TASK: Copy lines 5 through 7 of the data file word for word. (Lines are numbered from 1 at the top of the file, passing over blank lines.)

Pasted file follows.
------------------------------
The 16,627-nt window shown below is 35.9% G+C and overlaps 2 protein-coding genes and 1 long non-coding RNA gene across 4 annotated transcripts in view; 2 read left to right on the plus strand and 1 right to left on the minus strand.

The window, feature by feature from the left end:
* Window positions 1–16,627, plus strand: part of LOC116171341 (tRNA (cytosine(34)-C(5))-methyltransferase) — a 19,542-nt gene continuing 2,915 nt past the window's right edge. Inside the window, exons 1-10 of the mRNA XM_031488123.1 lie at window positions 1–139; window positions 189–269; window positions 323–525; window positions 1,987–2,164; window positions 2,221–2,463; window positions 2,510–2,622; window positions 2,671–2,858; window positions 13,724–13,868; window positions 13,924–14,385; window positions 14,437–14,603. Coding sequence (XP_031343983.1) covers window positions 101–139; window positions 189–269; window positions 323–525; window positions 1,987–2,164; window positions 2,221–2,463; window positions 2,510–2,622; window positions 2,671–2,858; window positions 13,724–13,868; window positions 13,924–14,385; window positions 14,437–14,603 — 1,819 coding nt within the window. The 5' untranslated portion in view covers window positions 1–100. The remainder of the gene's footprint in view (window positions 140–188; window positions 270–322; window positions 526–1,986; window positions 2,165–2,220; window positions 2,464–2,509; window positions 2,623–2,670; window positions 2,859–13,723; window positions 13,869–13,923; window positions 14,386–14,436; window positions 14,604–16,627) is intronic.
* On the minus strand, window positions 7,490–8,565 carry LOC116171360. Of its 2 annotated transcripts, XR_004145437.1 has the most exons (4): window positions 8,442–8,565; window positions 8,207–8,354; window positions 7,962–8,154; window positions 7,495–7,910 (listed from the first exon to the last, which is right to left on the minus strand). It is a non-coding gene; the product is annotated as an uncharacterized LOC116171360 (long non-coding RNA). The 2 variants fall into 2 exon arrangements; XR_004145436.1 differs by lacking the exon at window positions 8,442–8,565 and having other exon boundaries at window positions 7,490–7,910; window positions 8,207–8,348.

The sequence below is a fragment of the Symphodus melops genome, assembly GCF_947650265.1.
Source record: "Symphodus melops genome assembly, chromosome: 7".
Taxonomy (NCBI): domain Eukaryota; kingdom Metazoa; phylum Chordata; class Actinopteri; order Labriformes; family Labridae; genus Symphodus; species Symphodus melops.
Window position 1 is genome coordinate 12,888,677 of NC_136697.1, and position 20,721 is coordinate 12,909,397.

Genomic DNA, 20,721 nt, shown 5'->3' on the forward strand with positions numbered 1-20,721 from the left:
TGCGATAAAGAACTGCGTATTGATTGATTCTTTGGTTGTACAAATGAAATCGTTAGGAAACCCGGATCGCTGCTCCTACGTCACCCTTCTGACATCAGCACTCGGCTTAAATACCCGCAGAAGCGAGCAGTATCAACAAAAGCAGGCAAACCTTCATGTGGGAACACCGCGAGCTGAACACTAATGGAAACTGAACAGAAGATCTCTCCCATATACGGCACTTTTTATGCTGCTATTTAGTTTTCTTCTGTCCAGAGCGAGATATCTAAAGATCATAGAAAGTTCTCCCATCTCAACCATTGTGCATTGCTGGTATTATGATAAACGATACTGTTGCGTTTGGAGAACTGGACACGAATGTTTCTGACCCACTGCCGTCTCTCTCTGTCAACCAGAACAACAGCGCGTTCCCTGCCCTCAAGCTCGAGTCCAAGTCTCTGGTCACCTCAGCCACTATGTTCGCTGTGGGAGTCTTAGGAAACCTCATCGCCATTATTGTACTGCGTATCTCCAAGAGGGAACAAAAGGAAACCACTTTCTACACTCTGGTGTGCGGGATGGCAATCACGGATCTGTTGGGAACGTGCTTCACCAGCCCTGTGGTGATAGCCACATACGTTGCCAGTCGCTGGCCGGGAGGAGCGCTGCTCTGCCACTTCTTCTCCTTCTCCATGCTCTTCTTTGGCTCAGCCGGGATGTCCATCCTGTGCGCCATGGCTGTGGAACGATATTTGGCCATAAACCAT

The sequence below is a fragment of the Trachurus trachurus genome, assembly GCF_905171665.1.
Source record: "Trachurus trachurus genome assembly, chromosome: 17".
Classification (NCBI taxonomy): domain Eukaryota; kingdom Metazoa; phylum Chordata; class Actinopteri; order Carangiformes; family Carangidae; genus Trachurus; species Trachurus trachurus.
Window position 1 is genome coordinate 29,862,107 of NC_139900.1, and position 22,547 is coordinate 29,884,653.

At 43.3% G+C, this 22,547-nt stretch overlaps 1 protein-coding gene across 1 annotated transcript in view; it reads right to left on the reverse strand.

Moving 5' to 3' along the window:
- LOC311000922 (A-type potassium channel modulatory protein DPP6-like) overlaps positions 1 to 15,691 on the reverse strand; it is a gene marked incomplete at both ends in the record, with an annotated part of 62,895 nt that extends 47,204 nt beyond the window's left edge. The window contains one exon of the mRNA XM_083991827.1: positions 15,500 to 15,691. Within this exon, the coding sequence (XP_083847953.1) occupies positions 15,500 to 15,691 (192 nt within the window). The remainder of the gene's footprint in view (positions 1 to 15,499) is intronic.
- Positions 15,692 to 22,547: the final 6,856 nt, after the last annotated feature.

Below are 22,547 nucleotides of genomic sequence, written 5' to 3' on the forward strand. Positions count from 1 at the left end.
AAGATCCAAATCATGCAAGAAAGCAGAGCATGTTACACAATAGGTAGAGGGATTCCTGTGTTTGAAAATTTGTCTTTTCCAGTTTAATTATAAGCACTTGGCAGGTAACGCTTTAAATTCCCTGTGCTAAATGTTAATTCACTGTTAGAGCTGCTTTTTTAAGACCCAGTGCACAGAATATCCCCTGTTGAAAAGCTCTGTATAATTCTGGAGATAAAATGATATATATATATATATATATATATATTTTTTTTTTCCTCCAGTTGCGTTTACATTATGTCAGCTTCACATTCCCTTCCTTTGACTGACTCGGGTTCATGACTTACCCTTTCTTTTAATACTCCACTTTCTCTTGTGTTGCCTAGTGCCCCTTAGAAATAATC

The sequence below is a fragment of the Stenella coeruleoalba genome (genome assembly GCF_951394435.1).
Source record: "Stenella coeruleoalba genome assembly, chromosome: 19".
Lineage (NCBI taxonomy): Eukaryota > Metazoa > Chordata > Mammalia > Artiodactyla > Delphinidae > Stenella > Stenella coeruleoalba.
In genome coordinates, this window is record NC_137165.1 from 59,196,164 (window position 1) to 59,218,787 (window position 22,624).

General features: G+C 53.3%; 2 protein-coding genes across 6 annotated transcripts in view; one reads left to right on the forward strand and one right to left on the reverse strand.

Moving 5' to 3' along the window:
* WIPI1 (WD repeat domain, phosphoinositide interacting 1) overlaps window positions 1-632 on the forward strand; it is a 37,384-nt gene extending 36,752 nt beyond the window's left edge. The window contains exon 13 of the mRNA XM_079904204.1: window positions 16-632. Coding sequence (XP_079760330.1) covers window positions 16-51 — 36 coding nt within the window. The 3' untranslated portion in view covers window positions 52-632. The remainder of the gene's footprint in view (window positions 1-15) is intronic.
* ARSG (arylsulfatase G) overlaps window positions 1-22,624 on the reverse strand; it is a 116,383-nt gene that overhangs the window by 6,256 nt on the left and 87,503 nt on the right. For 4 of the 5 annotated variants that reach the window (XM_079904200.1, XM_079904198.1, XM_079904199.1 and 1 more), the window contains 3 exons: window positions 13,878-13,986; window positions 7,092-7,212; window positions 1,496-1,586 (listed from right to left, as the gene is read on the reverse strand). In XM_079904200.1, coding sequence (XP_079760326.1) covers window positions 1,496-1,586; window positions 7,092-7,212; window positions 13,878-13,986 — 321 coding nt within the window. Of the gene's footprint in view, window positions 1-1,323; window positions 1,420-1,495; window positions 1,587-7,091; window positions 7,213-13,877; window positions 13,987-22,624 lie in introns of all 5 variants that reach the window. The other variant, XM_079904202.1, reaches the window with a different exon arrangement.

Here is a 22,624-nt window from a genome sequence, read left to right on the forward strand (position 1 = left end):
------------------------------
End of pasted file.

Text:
The sequence below is a fragment of the Symphodus melops genome, assembly GCF_947650265.1.
Source record: "Symphodus melops genome assembly, chromosome: 7".
Taxonomy (NCBI): domain Eukaryota; kingdom Metazoa; phylum Chordata; class Actinopteri; order Labriformes; family Labridae; genus Symphodus; species Symphodus melops.